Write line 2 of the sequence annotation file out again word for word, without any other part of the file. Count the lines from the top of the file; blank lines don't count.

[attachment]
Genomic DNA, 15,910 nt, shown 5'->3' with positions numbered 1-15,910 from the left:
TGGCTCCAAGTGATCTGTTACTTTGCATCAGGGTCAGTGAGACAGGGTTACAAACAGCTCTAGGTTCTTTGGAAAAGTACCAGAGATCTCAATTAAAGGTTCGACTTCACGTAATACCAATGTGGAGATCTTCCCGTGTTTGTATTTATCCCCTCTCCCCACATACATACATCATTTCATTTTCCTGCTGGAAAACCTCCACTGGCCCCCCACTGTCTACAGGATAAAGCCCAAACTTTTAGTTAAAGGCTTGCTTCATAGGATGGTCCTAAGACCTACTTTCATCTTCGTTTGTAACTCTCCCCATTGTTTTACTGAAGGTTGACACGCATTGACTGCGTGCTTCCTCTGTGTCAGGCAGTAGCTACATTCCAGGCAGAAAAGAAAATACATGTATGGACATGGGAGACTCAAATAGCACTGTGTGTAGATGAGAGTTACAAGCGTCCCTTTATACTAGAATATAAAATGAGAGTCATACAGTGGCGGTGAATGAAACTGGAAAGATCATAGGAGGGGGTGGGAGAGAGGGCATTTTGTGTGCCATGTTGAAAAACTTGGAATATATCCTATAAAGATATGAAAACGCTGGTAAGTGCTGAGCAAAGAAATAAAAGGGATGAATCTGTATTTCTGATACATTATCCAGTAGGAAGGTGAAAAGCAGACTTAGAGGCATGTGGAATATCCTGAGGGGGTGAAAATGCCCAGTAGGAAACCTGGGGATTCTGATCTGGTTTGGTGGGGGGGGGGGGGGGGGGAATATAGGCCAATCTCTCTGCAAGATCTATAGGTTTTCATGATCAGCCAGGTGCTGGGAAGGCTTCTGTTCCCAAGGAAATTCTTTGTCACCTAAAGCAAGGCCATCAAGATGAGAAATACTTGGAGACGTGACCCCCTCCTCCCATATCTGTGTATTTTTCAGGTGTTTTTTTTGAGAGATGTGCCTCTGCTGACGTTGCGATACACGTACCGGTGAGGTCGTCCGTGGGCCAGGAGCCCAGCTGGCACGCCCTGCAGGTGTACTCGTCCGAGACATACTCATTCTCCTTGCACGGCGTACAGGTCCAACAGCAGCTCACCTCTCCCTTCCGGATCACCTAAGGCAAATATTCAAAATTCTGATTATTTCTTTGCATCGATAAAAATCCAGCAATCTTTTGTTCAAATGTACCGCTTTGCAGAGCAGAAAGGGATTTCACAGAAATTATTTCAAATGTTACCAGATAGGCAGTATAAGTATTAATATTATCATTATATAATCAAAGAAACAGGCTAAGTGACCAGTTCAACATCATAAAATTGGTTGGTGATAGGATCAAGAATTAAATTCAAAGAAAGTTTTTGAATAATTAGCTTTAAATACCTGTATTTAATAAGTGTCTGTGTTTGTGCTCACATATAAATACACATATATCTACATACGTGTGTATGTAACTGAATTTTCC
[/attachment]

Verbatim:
TGGCTCCAAGTGATCTGTTACTTTGCATCAGGGTCAGTGAGACAGGGTTACAAACAGCTCTAGGTTCTTTGGAAAAGTACCAGAGATCTCAATTAAAGGTTCGACTTCACGTAATACCAATGTGGAGATCTTCCCGTGTTTGTATTTATCCCCTCTCCCCACATACATACATCATTTCATTTTCCTGCTGGAAAACCTCCACTGGCCCCCCACTGTCTACAGGATAAAGCCCAAACTTTTAGTTAAAGGCTTGCTTCATAGGATGGTCCTAAGACCTACTTTCATCTTCGTTTGTAACTCTCCCCATTGTTTTACTGAAGGTTGACACGCATTGACTGCGTGCTTCCTCTGTGTCAGGCAGTAGCTACATTCCAGGCAGAAAAGAAAATACATGTATGGACATGGGAGACTCAAATAGCACTGTGTGTAGATGAGAGTTACAAGCGTCCCTTTATACTAGAATATAAAATGAGAGTCATACAGTGGCGGTGAATGAAACTGGAAAGATCATAGGAGGGGGTGGGAGAGAGGGCATTTTGTGTGCCATGTTGAAAAACTTGGAATATATCCTATAAAGATATGAAAACGCTGGTAAGTGCTGAGCAAAGAAATAAAAGGGATGAATCTGTATTTCTGATACATTATCCAGTAGGAAGGTGAAAAGCAGACTTAGAGGCATGTGGAATATCCTGAGGGGGTGAAAATGCCCAGTAGGAAACCTGGGGATTCTGATCTGGTTTGGTGGGGGGGGGGGGGGGGGGAATATAGGCCAATCTCTCTGCAAGATCTATAGGTTTTCATGATCAGCCAGGTGCTGGGAAGGCTTCTGTTCCCAAGGAAATTCTTTGTCACCTAAAGCAAGGCCATCAAGATGAGAAATACTTGGAGACGTGACCCCCTCCTCCCATATCTGTGTATTTTTCAGGTGTTTTTTTTGAGAGATGTGCCTCTGCTGACGTTGCGATACACGTACCGGTGAGGTCGTCCGTGGGCCAGGAGCCCAGCTGGCACGCCCTGCAGGTGTACTCGTCCGAGACATACTCATTCTCCTTGCACGGCGTACAGGTCCAACAGCAGCTCACCTCTCCCTTCCGGATCACCTAAGGCAAATATTCAAAATTCTGATTATTTCTTTGCATCGATAAAAATCCAGCAATCTTTTGTTCAAATGTACCGCTTTGCAGAGCAGAAAGGGATTTCACAGAAATTATTTCAAATGTTACCAGATAGGCAGTATAAGTATTAATATTATCATTATATAATCAAAGAAACAGGCTAAGTGACCAGTTCAACATCATAAAATTGGTTGGTGATAGGATCAAGAATTAAATTCAAAGAAAGTTTTTGAATAATTAGCTTTAAATACCTGTATTTAATAAGTGTCTGTGTTTGTGCTCACATATAAATACACATATATCTACATACGTGTGTATGTAACTGAATTTTCC